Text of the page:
Prosecutors drop charges for defendants accused of accessory in Newman cop killing

The Stanislaus County District Attorney’s Office on Thursday morning dropped charges against four people accused of helping a man evade capture after the shooting death of Newman Police Cpl. Ronil Singh.

The defendants were expected to be released from the Stanislaus County Jail by Friday morning into the custody of federal authorities.

Deputy District Attorney Jeff Mangar told the judge that the charges against the defendants were being dismissed, and the U.S. Attorney’s Office was taking over their prosecution in federal court.

Paulo Virgen Mendoza has been charged with murder in Singh’s death. Mendoza is accused of killing Singh during a Dec. 26 traffic stop in Newman. Mendoza is still identified in jail records as Gustavo Perez Arriaga, an alias.

Mendoza’s girlfriend, Ana Leyde Cervantes, his brothers Conrado Virgen Mendoza and Adrian Virgen, and his co-worker Erik Razo Quiroz had pleaded not guilty to felony accessory charges in Stanislaus County.

On Thursday, the defendants entered the courtroom wearing jail inmate jumpsuits with shackled handcuffs on their wrists and ankles. They sat quietly as the prosecutor dropped the local charges. Stanislaus County sheriff’s deputies then ushered the defendants out of the courtroom at the end of the brief hearing.

Mangar has said the defendants now will face a more serious punishment under federal law. When making its decision, the District Attorney’s Office considered that state convictions on a charge of being an accessory to any crime — including murder — are no longer eligible for state prison terms, only local jail sentences, according to Mangar.

Newman Police Cpl. Ronil Singh was killed December 26th, 2018 during a traffic stop at Merced Street and Eucalyptus Avenue in Newman, Calif. Stanislaus County Sheriff's Department

Cervantes, Mendoza, Virgen and Quiroz are among seven defendants facing federal charges, accused of helping Paulo Virgen Mendoza slip through a police dragnet and try to escape into Mexico. After a 55-hour manhunt, Paulo Virgen Mendoza was captured near Bakersfield.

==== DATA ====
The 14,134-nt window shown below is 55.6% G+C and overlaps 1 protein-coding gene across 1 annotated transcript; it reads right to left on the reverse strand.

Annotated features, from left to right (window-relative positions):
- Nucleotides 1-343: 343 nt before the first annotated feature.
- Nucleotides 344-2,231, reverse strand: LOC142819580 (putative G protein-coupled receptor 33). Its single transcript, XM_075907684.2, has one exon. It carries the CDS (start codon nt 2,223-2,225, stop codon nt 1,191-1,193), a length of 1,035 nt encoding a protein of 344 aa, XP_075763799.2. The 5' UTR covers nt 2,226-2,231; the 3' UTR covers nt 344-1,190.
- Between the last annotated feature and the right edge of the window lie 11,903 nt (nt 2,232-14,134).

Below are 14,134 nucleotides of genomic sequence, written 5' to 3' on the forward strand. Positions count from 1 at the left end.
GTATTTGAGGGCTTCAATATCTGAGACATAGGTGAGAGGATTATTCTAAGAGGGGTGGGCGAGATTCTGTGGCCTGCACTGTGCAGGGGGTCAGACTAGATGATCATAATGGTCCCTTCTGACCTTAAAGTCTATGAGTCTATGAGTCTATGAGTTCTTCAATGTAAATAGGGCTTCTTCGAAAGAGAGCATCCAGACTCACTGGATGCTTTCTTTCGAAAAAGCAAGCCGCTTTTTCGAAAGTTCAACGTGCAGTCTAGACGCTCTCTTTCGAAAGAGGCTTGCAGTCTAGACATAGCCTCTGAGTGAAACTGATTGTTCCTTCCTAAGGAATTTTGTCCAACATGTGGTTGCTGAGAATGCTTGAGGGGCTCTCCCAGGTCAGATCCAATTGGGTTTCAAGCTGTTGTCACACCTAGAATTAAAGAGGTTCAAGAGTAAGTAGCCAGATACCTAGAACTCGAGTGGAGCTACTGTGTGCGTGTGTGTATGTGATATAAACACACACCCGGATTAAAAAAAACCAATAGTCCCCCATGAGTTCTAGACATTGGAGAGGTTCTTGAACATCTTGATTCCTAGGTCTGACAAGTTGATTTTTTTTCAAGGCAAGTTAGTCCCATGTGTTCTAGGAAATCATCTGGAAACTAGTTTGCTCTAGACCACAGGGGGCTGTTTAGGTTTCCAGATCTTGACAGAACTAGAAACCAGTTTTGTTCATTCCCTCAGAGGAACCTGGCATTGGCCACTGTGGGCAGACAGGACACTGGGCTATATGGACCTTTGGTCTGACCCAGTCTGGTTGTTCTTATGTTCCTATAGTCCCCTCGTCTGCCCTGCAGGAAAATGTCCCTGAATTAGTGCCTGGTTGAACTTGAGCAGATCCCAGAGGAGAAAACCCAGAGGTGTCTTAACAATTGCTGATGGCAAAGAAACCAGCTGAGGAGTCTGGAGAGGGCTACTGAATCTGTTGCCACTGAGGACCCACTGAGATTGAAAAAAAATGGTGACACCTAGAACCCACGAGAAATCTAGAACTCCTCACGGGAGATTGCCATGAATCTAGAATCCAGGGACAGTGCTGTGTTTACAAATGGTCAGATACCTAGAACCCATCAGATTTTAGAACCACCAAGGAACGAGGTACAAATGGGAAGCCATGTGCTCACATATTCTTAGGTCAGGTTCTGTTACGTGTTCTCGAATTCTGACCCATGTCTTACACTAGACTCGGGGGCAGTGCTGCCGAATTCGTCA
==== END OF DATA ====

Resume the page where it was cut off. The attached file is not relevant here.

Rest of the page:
If convicted of the federal charge of conspiracy and aiding and abetting, harboring and shielding from detection an illegal alien, each defendant could face a maximum sentence of 20 years in federal prison, according to a criminal complaint filed Jan. 2 in federal court.

Bernabe Madrigal Castaneda, Maria Luisa Moreno and Erasmo Villegas were arrested near Bakersfield along with Mendoza days after the deadly shooting. The Kern County District Attorney’s Office also chose to drop its local accessory charges because the defendants face more serious punishment under federal court, the Bakersfield Californian reported.

On Tuesday, Castaneda, Moreno and Villegas appeared in federal court in Fresno. Not guilty pleas to the federal charges were entered on their behalf, and they were scheduled to return to court Jan. 22.

As of Thursday afternoon, officials had not scheduled an arraignment hearing in federal court for Cervantes, Mendoza, Virgen and Quiroz. They remained in custody at the Stanislaus County Jail on a federal holding order, presumably to be transferred to federal custody by Friday.

The accessory defendants are accused of providing the murder suspect with changes of clothing, helping conceal his vehicle, driving him around to hide, disposing of the murder weapon, harboring him in their home and paying a human trafficker $400 to smuggle him into Mexico, according to an arrest affidavit by a Homeland Security special agent.

Out of the seven defendants, all but Moreno have admitted to entering the United States illegally, according to the affidavit filed in support of the federal criminal complaint. Local and federal authorities have said that Paulo Virgen Mendoza also entered the country illegally.

The prosecution of Mendoza in the murder case will remain in Stanislaus County. Mendoza on Thursday remained in custody without bail in the county jail. He now is scheduled to return to court Wednesday as the court tries to determine whether he is mentally fit to face criminal charges. His murder case remains suspended.

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Rosalio Ahumada writes news stories about criminal court cases in Stanislaus County for The Modesto Bee, issues related to immigration and immigrant communities and breaking news related to crime and public safety. From time to time, he covers the Modesto City Council meetings. He has worked as a news reporter in the Northern San Joaquin Valley since 2004.